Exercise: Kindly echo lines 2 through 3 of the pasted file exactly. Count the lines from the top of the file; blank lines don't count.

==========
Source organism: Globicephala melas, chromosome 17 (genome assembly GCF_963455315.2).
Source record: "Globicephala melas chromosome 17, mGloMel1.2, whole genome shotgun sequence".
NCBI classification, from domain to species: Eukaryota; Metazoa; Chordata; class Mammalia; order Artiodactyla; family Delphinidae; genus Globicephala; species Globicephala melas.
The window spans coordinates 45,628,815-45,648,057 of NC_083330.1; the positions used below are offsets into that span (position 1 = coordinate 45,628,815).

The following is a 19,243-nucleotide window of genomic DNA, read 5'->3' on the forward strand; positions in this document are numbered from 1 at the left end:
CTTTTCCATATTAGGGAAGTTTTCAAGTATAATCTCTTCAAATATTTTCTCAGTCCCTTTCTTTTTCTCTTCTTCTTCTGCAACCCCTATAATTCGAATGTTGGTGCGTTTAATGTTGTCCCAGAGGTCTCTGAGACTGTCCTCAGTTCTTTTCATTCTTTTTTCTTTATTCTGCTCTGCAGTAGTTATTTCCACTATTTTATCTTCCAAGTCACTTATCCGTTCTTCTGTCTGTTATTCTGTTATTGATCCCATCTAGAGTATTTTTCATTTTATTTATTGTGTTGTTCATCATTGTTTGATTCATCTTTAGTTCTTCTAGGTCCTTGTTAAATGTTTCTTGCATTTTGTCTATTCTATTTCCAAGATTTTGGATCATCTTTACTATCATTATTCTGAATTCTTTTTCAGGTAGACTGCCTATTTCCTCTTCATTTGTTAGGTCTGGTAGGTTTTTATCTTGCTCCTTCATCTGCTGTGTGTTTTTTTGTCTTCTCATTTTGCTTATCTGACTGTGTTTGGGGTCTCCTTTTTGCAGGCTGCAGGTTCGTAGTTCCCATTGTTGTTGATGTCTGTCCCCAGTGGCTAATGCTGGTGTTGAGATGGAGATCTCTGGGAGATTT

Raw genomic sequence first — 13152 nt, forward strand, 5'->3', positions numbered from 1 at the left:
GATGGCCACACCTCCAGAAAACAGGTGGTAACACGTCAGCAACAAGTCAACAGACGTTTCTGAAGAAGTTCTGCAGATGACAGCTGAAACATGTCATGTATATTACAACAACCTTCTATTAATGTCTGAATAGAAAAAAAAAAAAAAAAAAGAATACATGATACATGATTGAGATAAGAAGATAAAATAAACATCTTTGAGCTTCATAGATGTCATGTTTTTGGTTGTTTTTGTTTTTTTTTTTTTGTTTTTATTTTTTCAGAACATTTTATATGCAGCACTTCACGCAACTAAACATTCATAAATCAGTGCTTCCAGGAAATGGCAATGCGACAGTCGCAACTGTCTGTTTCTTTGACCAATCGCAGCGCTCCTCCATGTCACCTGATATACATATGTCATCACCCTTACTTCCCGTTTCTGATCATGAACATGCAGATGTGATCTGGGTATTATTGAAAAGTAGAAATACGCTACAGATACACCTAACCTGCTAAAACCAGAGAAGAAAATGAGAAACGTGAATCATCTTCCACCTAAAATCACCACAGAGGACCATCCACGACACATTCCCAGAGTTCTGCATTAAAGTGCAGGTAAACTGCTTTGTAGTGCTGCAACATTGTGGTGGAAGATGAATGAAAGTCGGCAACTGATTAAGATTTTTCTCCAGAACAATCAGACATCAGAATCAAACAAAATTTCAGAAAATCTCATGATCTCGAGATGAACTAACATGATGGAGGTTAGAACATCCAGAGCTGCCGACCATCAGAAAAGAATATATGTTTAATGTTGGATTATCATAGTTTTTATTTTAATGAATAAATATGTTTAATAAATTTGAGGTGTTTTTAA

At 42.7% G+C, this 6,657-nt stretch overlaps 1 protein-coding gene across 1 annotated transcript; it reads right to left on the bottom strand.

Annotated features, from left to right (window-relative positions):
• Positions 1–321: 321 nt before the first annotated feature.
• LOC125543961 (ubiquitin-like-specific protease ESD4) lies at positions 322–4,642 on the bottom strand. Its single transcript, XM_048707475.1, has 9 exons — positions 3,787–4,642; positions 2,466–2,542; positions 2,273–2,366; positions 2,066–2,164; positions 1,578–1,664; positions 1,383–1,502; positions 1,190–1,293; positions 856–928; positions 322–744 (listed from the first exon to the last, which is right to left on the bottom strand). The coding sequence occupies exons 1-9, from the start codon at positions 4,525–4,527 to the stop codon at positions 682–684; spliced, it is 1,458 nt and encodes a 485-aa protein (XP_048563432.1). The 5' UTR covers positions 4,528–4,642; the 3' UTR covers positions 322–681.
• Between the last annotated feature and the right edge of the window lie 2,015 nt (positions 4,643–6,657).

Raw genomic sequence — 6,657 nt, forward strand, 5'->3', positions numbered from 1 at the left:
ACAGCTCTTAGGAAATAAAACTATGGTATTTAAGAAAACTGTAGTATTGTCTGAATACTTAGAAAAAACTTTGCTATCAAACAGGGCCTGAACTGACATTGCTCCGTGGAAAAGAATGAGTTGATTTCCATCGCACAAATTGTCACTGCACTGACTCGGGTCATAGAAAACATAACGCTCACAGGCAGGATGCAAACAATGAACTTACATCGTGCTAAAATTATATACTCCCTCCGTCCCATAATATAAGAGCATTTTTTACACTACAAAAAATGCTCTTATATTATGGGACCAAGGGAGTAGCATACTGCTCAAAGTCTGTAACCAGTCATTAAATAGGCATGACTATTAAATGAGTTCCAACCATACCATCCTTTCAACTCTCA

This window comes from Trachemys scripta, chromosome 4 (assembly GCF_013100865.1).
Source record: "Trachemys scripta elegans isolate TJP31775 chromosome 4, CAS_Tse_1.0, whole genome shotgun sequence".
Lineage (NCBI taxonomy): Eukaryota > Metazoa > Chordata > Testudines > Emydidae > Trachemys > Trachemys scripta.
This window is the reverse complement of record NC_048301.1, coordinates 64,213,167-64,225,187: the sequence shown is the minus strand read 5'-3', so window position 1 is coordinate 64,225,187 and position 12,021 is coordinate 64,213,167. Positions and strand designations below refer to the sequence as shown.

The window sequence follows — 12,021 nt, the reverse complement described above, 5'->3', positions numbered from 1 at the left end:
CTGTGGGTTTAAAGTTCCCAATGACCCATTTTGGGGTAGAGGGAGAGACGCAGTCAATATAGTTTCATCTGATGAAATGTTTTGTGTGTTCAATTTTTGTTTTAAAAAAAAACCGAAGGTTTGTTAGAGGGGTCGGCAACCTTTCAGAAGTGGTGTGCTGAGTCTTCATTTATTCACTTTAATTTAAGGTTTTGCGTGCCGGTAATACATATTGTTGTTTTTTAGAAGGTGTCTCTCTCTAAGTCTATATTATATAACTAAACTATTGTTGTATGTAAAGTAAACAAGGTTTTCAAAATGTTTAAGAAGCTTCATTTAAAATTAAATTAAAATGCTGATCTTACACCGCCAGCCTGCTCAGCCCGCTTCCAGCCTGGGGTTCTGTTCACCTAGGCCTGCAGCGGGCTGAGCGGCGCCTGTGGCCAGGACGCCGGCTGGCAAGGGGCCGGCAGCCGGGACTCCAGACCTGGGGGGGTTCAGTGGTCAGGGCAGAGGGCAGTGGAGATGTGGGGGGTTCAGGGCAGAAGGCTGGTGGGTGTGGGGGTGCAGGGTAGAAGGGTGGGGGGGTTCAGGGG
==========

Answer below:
Source record: "Globicephala melas chromosome 17, mGloMel1.2, whole genome shotgun sequence".
NCBI classification, from domain to species: Eukaryota; Metazoa; Chordata; class Mammalia; order Artiodactyla; family Delphinidae; genus Globicephala; species Globicephala melas.